Coal Tattoo


Hey folks, The Associated Press is having its annual pre-legislative briefings for reporters this afternoon at Marshall University’s South Charleston campus. They asked me to moderate a session about cap-and-trade legislation … and after that session Gov. Joe Manchin spoke to the reporters. I thought I would post the latest dispatch from AP on the meeting … too bad Gov. Manchin didn’t arrive in time to here what American Electric Power — the largest coal purchaser in the country — had to say … or what the United Mine Workers thinks:


Associated Press Writer

SOUTH CHARLESTON, W.Va. (AP) — There’s no point in debating the science of climate change, because it’s already a political and legal reality, energy industry experts said Friday.

Representatives from the United Mine Workers of America and American Electric Power, the nation’s largest single buyer of coal, told The Associated Press’ annual Legislative Lookahead forum that West Virginia policymakers needto recognize that new reality.

Requirements ordering companies to reduce their carbon emissions are on their way, said Tim Mallen, an environmental manager for AEP. “Whether it comes this year or next year is not really that big a deal. It’s coming.”

Last year, the U.S. House of Representatives passed legislation setting requirements for the reduction of carbon emissions and establishing incentives to meet those goals.

The bill, often referred to as “cap and trade” legislation, has been sharply criticized in West Virginia by coal producers and their allies, who say the bill amounts to a job killer for West Virginia’s most iconic industry.

The measure is currently parked in the U.S. Senate, which has its own climate change bill. But both Mallen and Eugene Trisko, a lawyer for the UMWA, say regulation is coming regardless of what happens to either bill.

A 2007 U.S. Supreme Court decision charged the federal Environmental Protection Agency with regulating carbon emissions, and Trisko said regulation from that agency could produce “far more deleterious impacts on miners, mining communities and the state of West Virginia than would properly balanced national legislation.”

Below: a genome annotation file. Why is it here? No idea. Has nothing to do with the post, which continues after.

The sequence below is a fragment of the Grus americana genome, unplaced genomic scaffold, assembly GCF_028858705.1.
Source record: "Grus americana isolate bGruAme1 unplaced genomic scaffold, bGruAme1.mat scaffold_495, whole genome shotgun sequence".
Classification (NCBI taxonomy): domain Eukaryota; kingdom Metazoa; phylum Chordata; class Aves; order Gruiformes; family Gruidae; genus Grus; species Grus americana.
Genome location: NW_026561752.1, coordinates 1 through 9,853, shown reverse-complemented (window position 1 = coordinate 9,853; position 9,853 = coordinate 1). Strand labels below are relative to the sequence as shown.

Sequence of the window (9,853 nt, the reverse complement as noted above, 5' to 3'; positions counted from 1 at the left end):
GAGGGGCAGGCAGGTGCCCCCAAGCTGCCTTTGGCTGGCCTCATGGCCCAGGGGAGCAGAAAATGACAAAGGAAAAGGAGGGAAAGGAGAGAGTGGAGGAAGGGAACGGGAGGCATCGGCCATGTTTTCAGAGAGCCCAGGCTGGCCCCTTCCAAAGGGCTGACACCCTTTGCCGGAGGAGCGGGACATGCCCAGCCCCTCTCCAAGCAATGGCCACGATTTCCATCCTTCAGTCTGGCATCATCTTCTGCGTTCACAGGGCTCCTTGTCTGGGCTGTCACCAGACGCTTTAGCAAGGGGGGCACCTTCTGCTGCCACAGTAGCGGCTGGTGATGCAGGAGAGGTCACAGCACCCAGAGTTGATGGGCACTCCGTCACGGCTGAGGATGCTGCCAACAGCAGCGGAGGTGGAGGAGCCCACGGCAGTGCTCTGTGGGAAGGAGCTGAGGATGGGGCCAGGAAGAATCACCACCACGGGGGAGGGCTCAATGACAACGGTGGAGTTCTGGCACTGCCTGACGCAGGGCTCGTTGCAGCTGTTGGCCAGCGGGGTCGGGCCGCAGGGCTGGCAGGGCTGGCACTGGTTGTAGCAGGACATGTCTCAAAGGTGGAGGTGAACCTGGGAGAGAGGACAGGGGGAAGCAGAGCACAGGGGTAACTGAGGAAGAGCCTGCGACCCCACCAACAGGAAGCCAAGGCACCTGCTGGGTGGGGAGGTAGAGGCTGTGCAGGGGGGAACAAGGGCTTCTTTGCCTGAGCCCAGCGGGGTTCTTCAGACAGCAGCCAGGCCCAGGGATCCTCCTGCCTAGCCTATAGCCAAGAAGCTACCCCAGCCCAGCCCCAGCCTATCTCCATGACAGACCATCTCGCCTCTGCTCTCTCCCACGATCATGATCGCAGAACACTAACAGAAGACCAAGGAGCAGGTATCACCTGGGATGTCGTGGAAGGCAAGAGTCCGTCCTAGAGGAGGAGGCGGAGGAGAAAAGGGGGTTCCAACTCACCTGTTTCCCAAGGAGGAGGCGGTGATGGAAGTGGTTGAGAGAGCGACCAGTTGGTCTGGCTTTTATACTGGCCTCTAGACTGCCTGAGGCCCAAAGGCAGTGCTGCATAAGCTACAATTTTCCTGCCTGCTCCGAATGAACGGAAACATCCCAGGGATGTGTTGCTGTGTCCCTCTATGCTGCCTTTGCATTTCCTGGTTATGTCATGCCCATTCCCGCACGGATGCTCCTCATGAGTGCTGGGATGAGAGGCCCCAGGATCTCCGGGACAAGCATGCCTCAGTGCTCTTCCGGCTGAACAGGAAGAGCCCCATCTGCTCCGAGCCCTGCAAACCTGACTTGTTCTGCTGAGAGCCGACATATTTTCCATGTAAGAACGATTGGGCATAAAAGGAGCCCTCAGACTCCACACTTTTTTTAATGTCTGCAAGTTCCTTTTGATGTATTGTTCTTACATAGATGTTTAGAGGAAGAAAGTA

Without discussing climate change itself, Gov. Joe Manchin said later in the forum that the EPA and the Obama administration are pursuing a misguided policy. He slammed the cap and trade legislation in Congress.

“Cap and trade will destroy the might of this nation,” he said.

Manchin said coal as a resource is “in transition,” but it can be made more environmentally friendly, with federal help rather than federal antagonism.

“They’ve got to be committed to fixing the problem,” he said. “They can’t just be committed to vilifying the things they don’t like.”

Both Trisko and Mallen said the House bill is flawed, but contains helpful provisions. In particular, they want to see increased federal investment in carbon capture and sequestration technologies designed to reduce power plant emissions, like the project AEP launched at its Mountaineer plant in Mason County.

But the union and AEP think the benchmarks for carbon emission reductions being discussed in Congress are unrealistic. The House bill, for instance, calls for a 20 percent reduction in emissions by 2020, the equivalent of roughly a billion tons.

“It is equivalent to removing every car, pickup truck and SUV from the road,” Trisko said, calling that “too much too soon.”

Development of other energy sources is also essential for West Virginia, which relies heavily on coal as an energy source and a keystone of economic life, said Evan Hansen of Downstream Strategies, an environmental consulting firm in Morgantown.

Hansen said West Virginia needs to expand its development of other energy sources, including wind power, ahead not only of federal regulation but an anticipated drop in Central Appalachian coal production over the next two decades.

The development of “decentralized wind power” — basically, personal turbines running at homes and other locations — is one example, Hansen said. He also argued that thousands of jobs can be created by remediating environmental problems on abandoned mine sites, estimating that up to 4,000 jobs could be creating by focusing on water pollution on old mine lands alone.

“There are a lot of opportunities out there to help diversify the local economy as coal production slows down,” Hansen said.